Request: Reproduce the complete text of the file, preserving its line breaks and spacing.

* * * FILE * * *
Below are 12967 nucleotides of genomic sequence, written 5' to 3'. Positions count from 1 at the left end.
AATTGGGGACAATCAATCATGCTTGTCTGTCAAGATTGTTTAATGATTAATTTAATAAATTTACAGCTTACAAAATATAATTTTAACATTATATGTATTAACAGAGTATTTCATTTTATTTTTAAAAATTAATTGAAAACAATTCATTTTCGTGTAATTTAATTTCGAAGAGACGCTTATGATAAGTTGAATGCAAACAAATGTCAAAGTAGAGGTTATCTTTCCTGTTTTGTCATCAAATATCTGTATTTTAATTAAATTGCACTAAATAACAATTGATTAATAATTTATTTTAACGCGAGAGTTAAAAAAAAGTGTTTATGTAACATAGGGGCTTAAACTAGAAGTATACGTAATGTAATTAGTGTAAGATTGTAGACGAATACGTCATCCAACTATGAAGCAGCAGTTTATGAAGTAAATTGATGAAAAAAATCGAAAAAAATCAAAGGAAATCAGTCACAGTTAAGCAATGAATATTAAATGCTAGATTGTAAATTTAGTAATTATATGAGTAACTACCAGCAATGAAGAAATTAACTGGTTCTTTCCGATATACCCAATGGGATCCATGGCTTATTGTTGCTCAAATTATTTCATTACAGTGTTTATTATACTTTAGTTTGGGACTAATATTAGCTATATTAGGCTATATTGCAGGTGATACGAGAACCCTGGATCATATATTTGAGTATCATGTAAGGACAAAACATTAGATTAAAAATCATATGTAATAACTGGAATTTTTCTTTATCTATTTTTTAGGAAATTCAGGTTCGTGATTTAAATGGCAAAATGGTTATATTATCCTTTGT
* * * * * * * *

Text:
Below are 12967 nucleotides of genomic sequence, written 5' to 3'. Positions count from 1 at the left end.
AATTGGGGACAATCAATCATGCTTGTCTGTCAAGATTGTTTAATGATTAATTTAATAAATTTACAGCTTACAAAATATAATTTTAACATTATATGTATTAACAGAGTATTTCATTTTATTTTTAAAAATTAATTGAAAACAATTCATTTTCGTGTAATTTAATTTCGAAGAGACGCTTATGATAAGTTGAATGCAAACAAATGTCAAAGTAGAGGTTATCTTTCCTGTTTTGTCATCAAATATCTGTATTTTAATTAAATTGCACTAAATAACAATTGATTAATAATTTATTTTAACGCGAGAGTTAAAAAAAAGTGTTTATGTAACATAGGGGCTTAAACTAGAAGTATACGTAATGTAATTAGTGTAAGATTGTAGACGAATACGTCATCCAACTATGAAGCAGCAGTTTATGAAGTAAATTGATGAAAAAAATCGAAAAAAATCAAAGGAAATCAGTCACAGTTAAGCAATGAATATTAAATGCTAGATTGTAAATTTAGTAATTATATGAGTAACTACCAGCAATGAAGAAATTAACTGGTTCTTTCCGATATACCCAATGGGATCCATGGCTTATTGTTGCTCAAATTATTTCATTACAGTGTTTATTATACTTTAGTTTGGGACTAATATTAGCTATATTAGGCTATATTGCAGGTGATACGAGAACCCTGGATCATATATTTGAGTATCATGTAAGGACAAAACATTAGATTAAAAATCATATGTAATAACTGGAATTTTTCTTTATCTATTTTTTAGGAAATTCAGGTTCGTGATTTAAATGGCAAAATGGTTATATTATCCTTTGT